Physiological adaptations to entosymbiosis in three species of graffillid rhabdocoels

Abstract

Three entosymbiotic graffillid rhabdocoels (Paravortex scrobiculariae, P. cardii and Graffilla buccinicola) from marine bivalve and gastropod molluscs show several physiological adaptations to their life-style which are intimately related to the nutritional physiology and ecology of their respective hosts. All three species feed on their hosts' partially digested food plus the cellular debris released at the end of the hosts' own digestive cycle. G. buccinicola supplements this diet by actively removing intact cells from the host's digestive epithelium. Host enzymes, ingested with the food, are utilized for digestion within the flatworms' gut; there is concomitant reduction in the types and amounts of endogenous enzymes and the gastrodermal gland cells characteristically found in free-living species are absent. Food reserves in the three species consist mainly of glycogen, following the pattern seen in other entosymbiotic flatworms (Turbellaria, Digenea, Cestoda); in P. scrobiculariae this primary adaptation, believed to be linked in all entosymbiotes to the ready availability of food and to high fecundity, probably has a secondary function, in relation to anaerobic respiration, of the type found in cestodes. Other adaptive features, closely correlated with host ecology, are the occurrence of a physiologically active haemoglobin in the brain and pharynx of P. scrobiculariae and, in this species and P. cardii, the differential occurrence and distribution of dehydrogenase systems concerned with aerobic respiration (Krebs cycle), the pentose phosphate shunt and anaerobic respiration (glycolysis). P. scrobiculariae and P. cardii are viviparous and the normal provision of yolk for embryonic nutrition is supplemented by direct passage of materials to the later larvae from the parental gut, thus facilitating extended development of the larva until its birth as an immature miniature adult.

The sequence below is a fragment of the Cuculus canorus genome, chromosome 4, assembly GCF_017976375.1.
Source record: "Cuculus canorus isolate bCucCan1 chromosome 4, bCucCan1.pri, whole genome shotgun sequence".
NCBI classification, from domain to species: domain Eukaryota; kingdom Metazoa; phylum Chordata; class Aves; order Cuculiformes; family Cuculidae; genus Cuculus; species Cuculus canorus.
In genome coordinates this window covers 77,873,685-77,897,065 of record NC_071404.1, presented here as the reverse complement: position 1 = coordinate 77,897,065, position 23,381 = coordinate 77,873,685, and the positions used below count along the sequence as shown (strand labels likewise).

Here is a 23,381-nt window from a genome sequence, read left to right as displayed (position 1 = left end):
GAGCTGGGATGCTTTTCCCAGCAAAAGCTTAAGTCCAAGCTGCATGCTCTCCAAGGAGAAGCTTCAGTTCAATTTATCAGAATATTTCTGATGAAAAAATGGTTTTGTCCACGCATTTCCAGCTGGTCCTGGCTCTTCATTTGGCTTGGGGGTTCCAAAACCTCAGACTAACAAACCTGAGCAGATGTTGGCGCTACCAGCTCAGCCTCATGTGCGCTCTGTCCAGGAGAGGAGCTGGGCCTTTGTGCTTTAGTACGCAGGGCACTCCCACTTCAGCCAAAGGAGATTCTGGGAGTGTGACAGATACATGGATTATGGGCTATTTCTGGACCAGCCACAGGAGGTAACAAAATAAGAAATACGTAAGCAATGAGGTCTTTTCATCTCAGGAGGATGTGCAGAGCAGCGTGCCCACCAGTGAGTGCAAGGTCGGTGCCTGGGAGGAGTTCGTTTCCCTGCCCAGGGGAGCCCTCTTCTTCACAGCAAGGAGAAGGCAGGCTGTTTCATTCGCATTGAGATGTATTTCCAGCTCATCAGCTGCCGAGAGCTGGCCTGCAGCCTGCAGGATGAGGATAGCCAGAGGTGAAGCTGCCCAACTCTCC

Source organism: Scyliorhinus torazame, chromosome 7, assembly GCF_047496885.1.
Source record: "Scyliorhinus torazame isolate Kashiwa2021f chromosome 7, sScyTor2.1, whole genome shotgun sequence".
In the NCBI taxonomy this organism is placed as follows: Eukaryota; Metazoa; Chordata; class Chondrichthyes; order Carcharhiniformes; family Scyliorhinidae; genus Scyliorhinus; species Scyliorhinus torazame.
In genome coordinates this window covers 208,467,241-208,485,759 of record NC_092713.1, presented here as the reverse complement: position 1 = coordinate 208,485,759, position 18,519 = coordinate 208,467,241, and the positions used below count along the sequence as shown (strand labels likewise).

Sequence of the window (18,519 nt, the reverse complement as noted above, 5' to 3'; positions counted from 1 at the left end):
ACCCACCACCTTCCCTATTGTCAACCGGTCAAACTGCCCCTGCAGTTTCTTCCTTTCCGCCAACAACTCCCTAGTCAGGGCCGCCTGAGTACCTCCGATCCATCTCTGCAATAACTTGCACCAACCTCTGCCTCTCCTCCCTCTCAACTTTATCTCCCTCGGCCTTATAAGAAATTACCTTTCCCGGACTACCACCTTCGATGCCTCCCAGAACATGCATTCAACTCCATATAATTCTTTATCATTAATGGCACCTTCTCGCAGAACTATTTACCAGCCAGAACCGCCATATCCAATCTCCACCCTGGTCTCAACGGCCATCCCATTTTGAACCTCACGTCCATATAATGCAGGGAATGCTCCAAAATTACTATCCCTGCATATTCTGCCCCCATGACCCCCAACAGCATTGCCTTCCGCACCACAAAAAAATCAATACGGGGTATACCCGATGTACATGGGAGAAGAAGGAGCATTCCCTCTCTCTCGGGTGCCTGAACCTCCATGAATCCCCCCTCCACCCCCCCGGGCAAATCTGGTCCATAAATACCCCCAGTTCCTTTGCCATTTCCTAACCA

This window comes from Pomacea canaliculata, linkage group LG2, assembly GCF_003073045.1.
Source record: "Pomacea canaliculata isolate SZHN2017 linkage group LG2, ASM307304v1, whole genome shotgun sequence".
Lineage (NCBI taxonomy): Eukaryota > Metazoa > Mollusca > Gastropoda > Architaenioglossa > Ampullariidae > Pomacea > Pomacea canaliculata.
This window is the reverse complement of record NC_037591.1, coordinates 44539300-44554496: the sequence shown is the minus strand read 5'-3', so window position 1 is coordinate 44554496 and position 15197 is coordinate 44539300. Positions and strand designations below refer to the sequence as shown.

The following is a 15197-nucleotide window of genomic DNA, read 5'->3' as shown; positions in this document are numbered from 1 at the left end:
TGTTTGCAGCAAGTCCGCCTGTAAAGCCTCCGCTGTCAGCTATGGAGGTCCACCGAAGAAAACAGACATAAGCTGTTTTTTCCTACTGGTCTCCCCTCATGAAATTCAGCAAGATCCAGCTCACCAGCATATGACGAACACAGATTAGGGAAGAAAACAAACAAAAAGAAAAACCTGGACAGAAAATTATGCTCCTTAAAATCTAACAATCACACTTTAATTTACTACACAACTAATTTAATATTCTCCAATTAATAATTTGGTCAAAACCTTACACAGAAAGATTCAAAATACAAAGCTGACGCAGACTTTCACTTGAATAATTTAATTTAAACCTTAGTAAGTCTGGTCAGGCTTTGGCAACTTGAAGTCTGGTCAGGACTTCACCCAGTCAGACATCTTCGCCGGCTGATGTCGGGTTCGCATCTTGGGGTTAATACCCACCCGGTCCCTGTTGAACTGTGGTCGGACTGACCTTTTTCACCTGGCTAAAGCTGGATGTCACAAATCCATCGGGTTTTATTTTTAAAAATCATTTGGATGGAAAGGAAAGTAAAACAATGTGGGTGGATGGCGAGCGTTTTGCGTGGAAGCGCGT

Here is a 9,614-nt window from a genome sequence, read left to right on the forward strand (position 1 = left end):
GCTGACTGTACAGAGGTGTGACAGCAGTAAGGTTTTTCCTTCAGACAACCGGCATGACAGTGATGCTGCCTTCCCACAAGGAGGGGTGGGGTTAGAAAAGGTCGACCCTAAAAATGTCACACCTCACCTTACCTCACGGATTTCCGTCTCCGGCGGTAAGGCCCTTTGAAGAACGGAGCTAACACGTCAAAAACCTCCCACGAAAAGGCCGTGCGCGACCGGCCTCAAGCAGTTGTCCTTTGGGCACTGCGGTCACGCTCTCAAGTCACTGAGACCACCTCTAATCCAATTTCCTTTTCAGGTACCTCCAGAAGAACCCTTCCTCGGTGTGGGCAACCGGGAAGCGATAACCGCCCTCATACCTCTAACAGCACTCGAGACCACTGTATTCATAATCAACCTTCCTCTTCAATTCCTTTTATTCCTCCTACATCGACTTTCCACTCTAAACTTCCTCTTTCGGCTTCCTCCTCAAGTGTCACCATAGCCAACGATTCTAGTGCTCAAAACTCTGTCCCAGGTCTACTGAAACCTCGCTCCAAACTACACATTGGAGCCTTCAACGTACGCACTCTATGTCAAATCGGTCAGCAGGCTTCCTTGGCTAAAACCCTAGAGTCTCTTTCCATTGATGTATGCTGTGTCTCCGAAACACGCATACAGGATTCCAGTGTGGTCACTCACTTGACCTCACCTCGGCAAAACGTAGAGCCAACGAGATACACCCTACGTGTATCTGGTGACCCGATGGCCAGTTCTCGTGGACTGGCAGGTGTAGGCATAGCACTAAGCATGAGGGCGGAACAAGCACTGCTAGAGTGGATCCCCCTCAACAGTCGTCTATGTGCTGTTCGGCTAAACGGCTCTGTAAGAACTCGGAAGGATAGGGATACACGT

DOI: 10.1007/BF00026173

Cite this paper

@article{Jennings2004PhysiologicalAT, title={Physiological adaptations to entosymbiosis in three species of graffillid rhabdocoels}, author={John B. Jennings}, journal={Hydrobiologia}, year={2004}, volume={84}, pages={147-153} }